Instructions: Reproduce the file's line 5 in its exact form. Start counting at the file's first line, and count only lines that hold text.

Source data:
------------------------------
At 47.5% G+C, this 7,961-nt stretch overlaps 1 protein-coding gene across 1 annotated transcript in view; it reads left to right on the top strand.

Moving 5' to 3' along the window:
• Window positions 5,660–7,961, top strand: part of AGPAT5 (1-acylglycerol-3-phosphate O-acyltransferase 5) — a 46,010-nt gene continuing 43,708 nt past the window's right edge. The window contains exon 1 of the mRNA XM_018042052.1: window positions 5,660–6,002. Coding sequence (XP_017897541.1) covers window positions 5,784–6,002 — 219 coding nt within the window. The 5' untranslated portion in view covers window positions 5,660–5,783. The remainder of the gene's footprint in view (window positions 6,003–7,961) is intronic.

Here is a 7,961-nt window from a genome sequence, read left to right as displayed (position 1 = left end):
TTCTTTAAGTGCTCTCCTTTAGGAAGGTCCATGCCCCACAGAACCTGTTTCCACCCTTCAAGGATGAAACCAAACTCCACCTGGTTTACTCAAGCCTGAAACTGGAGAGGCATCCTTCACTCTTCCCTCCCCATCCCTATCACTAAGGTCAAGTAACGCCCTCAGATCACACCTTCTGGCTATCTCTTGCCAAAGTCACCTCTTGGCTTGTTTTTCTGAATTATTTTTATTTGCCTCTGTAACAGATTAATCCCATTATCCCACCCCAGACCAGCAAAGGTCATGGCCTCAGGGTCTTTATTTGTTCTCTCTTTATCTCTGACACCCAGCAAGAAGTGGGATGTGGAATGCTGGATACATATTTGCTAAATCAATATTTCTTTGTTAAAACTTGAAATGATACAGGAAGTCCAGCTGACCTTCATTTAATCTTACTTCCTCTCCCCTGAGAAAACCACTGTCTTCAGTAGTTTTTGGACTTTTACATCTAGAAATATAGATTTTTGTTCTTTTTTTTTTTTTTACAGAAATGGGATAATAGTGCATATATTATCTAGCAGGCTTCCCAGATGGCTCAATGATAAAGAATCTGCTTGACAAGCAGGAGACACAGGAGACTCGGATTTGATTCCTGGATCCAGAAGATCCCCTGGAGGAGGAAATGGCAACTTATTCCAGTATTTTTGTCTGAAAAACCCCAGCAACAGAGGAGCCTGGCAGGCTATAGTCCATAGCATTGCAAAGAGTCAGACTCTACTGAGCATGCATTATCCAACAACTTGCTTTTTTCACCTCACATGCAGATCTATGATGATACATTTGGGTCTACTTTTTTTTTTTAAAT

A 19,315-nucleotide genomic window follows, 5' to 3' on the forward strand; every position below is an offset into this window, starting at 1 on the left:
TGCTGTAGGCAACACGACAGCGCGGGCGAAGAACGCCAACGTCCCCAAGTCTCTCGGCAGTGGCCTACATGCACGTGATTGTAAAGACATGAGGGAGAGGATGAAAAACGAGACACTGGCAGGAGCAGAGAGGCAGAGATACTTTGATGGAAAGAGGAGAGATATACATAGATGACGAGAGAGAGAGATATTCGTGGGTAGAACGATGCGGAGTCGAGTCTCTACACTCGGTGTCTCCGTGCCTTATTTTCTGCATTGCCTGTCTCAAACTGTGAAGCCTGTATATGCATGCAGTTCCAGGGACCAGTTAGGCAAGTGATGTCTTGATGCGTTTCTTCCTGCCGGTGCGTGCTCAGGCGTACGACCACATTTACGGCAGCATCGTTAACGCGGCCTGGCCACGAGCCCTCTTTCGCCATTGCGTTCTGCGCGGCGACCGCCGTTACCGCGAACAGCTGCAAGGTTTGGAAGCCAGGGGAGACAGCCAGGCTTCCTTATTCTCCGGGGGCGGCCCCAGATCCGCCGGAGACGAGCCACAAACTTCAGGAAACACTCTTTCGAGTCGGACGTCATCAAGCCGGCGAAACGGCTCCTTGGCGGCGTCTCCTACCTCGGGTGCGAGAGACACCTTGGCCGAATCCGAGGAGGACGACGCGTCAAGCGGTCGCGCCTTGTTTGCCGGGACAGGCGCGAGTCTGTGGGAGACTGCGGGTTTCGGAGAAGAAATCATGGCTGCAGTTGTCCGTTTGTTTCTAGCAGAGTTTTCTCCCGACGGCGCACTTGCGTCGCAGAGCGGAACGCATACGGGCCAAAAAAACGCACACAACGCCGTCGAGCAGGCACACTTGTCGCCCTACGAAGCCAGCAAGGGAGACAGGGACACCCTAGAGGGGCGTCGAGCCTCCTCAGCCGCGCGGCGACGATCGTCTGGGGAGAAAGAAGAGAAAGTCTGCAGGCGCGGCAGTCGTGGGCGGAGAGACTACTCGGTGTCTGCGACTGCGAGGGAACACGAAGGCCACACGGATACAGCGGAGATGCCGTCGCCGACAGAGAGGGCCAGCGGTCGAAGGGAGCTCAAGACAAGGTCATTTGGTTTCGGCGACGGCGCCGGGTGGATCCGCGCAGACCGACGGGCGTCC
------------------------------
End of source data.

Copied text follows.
TTCTTTAAGTGCTCTCCTTTAGGAAGGTCCATGCCCCACAGAACCTGTTTCCACCCTTCAAGGATGAAACCAAACTCCACCTGGTTTACTCAAGCCTGAAACTGGAGAGGCATCCTTCACTCTTCCCTCCCCATCCCTATCACTAAGGTCAAGTAACGCCCTCAGATCACACCTTCTGGCTATCTCTTGCCAAAGTCACCTCTTGGCTTGTTTTTCTGAATTATTTTTATTTGCCTCTGTAACAGATTAATCCCATTATCCCACCCCAGACCAGCAAAGGTCATGGCCTCAGGGTCTTTATTTGTTCTCTCTTTATCTCTGACACCCAGCAAGAAGTGGGATGTGGAATGCTGGATACATATTTGCTAAATCAATATTTCTTTGTTAAAACTTGAAATGATACAGGAAGTCCAGCTGACCTTCATTTAATCTTACTTCCTCTCCCCTGAGAAAACCACTGTCTTCAGTAGTTTTTGGACTTTTACATCTAGAAATATAGATTTTTGTTCTTTTTTTTTTTTTTACAGAAATGGGATAATAGTGCATATATTATCTAGCAGGCTTCCCAGATGGCTCAATGATAAAGAATCTGCTTGACAAGCAGGAGACACAGGAGACTCGGATTTGATTCCTGGATCCAGAAGATCCCCTGGAGGAGGAAATGGCAACTTATTCCAGTATTTTTGTCTGAAAAACCCCAGCAACAGAGGAGCCTGGCAGGCTATAGTCCATAGCATTGCAAAGAGTCAGACTCTACTGAGCATGCATTATCCAACAACTTGCTTTTTTCACCTCACATGCAGATCTATGATGATACATTTGGGTCTACTTTTTTTTTTTAAAT